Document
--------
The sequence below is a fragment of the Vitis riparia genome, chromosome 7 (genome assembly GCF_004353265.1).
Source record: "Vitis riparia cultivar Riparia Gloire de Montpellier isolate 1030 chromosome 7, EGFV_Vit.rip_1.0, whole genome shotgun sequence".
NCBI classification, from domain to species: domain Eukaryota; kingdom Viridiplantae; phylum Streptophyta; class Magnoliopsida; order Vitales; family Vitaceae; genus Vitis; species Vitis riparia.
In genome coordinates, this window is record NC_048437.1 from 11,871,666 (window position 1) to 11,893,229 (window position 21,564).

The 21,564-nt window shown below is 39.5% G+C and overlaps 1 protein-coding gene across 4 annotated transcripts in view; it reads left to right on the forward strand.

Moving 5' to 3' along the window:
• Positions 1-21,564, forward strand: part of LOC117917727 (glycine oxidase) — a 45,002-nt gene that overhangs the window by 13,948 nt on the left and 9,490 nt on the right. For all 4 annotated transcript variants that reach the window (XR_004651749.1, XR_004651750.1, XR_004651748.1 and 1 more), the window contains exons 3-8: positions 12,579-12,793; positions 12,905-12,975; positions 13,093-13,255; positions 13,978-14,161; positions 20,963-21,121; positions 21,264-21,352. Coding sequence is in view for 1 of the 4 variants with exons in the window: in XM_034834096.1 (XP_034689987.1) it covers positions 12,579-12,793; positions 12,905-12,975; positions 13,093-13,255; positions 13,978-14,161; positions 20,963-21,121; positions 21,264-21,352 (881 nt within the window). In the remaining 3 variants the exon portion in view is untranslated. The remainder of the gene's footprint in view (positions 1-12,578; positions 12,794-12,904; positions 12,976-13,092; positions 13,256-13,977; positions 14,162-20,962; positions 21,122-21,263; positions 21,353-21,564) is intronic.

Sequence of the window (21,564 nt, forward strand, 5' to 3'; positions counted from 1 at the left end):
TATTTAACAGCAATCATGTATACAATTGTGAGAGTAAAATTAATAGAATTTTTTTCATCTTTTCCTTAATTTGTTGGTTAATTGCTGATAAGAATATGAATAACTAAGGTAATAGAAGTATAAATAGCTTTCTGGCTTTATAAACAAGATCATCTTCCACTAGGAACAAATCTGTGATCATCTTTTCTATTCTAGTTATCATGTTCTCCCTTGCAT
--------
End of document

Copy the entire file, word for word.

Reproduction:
The sequence below is a fragment of the Vitis riparia genome, chromosome 7 (genome assembly GCF_004353265.1).
Source record: "Vitis riparia cultivar Riparia Gloire de Montpellier isolate 1030 chromosome 7, EGFV_Vit.rip_1.0, whole genome shotgun sequence".
NCBI classification, from domain to species: domain Eukaryota; kingdom Viridiplantae; phylum Streptophyta; class Magnoliopsida; order Vitales; family Vitaceae; genus Vitis; species Vitis riparia.
In genome coordinates, this window is record NC_048437.1 from 11,871,666 (window position 1) to 11,893,229 (window position 21,564).

The 21,564-nt window shown below is 39.5% G+C and overlaps 1 protein-coding gene across 4 annotated transcripts in view; it reads left to right on the forward strand.

Moving 5' to 3' along the window:
• Positions 1-21,564, forward strand: part of LOC117917727 (glycine oxidase) — a 45,002-nt gene that overhangs the window by 13,948 nt on the left and 9,490 nt on the right. For all 4 annotated transcript variants that reach the window (XR_004651749.1, XR_004651750.1, XR_004651748.1 and 1 more), the window contains exons 3-8: positions 12,579-12,793; positions 12,905-12,975; positions 13,093-13,255; positions 13,978-14,161; positions 20,963-21,121; positions 21,264-21,352. Coding sequence is in view for 1 of the 4 variants with exons in the window: in XM_034834096.1 (XP_034689987.1) it covers positions 12,579-12,793; positions 12,905-12,975; positions 13,093-13,255; positions 13,978-14,161; positions 20,963-21,121; positions 21,264-21,352 (881 nt within the window). In the remaining 3 variants the exon portion in view is untranslated. The remainder of the gene's footprint in view (positions 1-12,578; positions 12,794-12,904; positions 12,976-13,092; positions 13,256-13,977; positions 14,162-20,962; positions 21,122-21,263; positions 21,353-21,564) is intronic.

Sequence of the window (21,564 nt, forward strand, 5' to 3'; positions counted from 1 at the left end):
TATTTAACAGCAATCATGTATACAATTGTGAGAGTAAAATTAATAGAATTTTTTTCATCTTTTCCTTAATTTGTTGGTTAATTGCTGATAAGAATATGAATAACTAAGGTAATAGAAGTATAAATAGCTTTCTGGCTTTATAAACAAGATCATCTTCCACTAGGAACAAATCTGTGATCATCTTTTCTATTCTAGTTATCATGTTCTCCCTTGCAT